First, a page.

Maths - Geometric Realisation

The structure of topological spaces and the structure of simplicial sets look similar to each other at first sight so we might think it would be easy to embed simplicial sets in topological spaces. It turns out that simplicial sets can be embed in topological spaces but we have to go via linear algebra which, at first sight, doesn't feel intuitive.

Where does that come from?

Geometric Realisation Example

Lets take this very simple graph consisting of two lines glued together at one end. diagram

One posibility is to make the verticies open sets like this: {a} , {b} and {c}.

Also make the lines open sets like this: {a,b} and {b,c}.

But these open sets: {a} , {b} , {c} , {a,b} and {b,c} do not form a topological space, for example, they do not include {a,b,c}.

To make this into a topological space we need to make each of the verticies into a seperate dimension. So 'a' is now a continuous line represented by a Real number between 0 and 1. Same for 'b' and 'c'.

This cube is now a topological space.


Topological Space and Simplicial Sets (Geometric Realisation)

Topological spaces have some nice properties, they have the concept of nearness in the most general way. However topological spaces have some quite stringent requirements, geometric realisation gives use a way to embed any CW complexes or simplicial set as a topological space.

A first thought for how to embed simplicial sets in topological spaces might be to equate each simplex with an open set, unfortunately this won't work for the following reasons:


There is a way to canonically get a topological space from a simplicial complex, this requires a much higher dimensional space so its not very intuitive. For instance, to encode a graph (2D complex), each vertex in the graph needs to have its own dimension in the topological space.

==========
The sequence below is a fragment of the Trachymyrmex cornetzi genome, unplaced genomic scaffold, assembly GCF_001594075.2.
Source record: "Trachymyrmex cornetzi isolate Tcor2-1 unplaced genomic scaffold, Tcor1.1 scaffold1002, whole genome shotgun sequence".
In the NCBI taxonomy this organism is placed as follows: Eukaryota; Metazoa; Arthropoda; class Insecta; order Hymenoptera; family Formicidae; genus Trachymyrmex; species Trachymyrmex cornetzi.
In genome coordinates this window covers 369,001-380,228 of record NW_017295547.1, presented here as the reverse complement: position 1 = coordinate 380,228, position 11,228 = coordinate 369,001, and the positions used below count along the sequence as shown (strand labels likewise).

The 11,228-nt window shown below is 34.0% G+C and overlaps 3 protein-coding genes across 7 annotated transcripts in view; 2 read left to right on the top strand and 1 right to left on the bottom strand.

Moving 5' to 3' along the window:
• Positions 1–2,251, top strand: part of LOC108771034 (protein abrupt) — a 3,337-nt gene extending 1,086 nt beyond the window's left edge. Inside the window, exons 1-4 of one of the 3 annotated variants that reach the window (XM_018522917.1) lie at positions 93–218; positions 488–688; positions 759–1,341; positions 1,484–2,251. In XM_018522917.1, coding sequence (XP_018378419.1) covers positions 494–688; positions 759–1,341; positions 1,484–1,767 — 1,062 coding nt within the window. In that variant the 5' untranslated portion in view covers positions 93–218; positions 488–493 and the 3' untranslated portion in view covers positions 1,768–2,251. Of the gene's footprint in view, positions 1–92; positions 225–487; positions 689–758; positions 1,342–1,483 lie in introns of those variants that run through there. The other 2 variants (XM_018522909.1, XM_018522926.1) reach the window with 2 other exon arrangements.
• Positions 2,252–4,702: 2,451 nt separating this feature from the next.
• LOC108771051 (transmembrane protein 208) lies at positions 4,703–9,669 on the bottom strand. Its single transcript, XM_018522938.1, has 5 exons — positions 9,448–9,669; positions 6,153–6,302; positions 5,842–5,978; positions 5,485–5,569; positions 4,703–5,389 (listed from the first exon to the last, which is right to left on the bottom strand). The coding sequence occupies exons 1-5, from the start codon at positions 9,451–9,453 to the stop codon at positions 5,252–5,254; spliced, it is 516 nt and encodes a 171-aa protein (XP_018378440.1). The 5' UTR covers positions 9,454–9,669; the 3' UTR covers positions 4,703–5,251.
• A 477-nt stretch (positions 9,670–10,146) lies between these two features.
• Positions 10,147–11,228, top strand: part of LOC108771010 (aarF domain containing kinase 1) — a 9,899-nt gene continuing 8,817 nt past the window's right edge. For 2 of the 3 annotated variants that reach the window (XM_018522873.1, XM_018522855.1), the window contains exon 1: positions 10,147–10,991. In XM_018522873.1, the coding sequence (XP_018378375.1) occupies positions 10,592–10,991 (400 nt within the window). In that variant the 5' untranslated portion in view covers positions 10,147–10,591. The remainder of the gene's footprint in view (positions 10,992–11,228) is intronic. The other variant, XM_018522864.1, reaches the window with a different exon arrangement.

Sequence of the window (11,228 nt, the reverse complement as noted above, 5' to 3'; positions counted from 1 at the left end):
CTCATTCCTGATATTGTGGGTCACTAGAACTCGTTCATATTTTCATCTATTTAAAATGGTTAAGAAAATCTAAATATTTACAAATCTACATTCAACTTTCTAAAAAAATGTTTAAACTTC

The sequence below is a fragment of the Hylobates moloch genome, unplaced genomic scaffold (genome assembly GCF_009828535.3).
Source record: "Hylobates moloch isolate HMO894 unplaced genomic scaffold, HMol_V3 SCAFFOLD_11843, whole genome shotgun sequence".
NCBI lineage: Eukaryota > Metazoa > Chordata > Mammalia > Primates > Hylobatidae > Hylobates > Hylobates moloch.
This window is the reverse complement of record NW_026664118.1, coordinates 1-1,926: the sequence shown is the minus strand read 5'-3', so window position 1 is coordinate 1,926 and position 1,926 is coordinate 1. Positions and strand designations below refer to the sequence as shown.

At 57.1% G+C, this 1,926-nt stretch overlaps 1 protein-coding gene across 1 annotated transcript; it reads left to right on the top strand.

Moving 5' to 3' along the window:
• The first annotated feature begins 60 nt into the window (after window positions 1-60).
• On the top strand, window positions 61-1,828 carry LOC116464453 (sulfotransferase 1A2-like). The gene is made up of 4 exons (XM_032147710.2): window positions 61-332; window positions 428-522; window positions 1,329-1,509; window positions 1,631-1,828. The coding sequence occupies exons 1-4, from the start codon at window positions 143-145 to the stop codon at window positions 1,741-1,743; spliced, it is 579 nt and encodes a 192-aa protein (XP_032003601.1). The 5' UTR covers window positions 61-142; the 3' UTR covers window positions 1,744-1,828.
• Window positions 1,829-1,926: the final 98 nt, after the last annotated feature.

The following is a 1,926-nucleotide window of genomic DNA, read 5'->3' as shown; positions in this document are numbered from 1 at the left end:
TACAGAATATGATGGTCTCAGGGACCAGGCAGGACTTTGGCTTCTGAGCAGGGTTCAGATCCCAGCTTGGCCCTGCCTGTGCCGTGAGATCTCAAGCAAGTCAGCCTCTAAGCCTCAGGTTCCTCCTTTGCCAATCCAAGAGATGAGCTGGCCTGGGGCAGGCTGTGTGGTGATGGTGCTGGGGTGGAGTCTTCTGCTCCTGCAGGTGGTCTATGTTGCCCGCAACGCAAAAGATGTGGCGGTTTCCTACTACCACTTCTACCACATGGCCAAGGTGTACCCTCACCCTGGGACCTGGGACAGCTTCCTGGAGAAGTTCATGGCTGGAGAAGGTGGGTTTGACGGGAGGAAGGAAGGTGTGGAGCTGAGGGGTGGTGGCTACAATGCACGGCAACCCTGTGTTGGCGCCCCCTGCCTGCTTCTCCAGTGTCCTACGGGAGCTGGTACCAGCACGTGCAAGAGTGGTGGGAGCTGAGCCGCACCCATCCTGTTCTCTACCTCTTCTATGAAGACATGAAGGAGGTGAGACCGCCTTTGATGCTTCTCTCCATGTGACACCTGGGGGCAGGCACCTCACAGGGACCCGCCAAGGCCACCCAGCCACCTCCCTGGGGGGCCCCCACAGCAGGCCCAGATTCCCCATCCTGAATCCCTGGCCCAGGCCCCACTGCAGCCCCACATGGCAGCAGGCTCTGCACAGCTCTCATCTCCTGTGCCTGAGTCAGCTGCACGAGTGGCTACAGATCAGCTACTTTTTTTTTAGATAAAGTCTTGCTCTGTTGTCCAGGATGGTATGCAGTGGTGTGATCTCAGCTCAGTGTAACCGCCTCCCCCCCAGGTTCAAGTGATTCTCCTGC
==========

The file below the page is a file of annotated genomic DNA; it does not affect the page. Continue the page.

Here we want to encode a complex with two points and a line. We embed this in 2 dimensional Euclidean space (and therefore topological space).

Each of the points is now a vector in its own dimension, these are [1,0] and [0,1] and they are the basis vectors.

The line is a straight line between these basis vectors, parameterised by t like this { (1-t)*[1,0]+t*[0,1] | t∈[0,1] }.

diagram A more complex graph gives a lot more dimensions which makes visualising the topological space harder.

For more information about geometric realisation see the page here.

An n-simplex is homeomorphic to a closed n-dimensional ball - discrete topology (see paper on arxiv here).

The intersection of any two simplices of X, if non-empty, is a face of each them. So every intersection of simplices in a CW complex is also a simplex, although every pair of simplices don't necessarily have an intersection and, every union of simplices in a CW complex is not a simplex (so not directly equivalent to a topological space?).

Representation Theory for Simplicial Sets

see wiki.

The Yoneda Embedding (see page here)

Assume a category C where the objects are sets of points and the morphisms are total functions. diagram

allows us to represent categories in set.


The opposite category to this Cop has the same objects but the morphisms are opposite which means elements in the domain may map to zero or multiple elements in the codomain.

This corresponds to face maps and degeneracy maps in simplicial sets.

Adding an additional point (origin) allows each point to be represented as a vector. Then the morphism is represented by a matrix. diagram

More about representation theory for simplicial sets on page here.

Geometric Realisation and Delta Complexes

There is a close connection between geometric realisation and delta complexes.

When we embed a simplicial set or cell complex into a topological space we have a dimension for each vertex and the vertex is represented by a vector from 0 to 1 in that dimension. We can do the same for lines, triangles ... There in now a linear mapping between vertices, lines, triangles... (that is a matrix). So a topological shape is now represented by a sequence of matrices.


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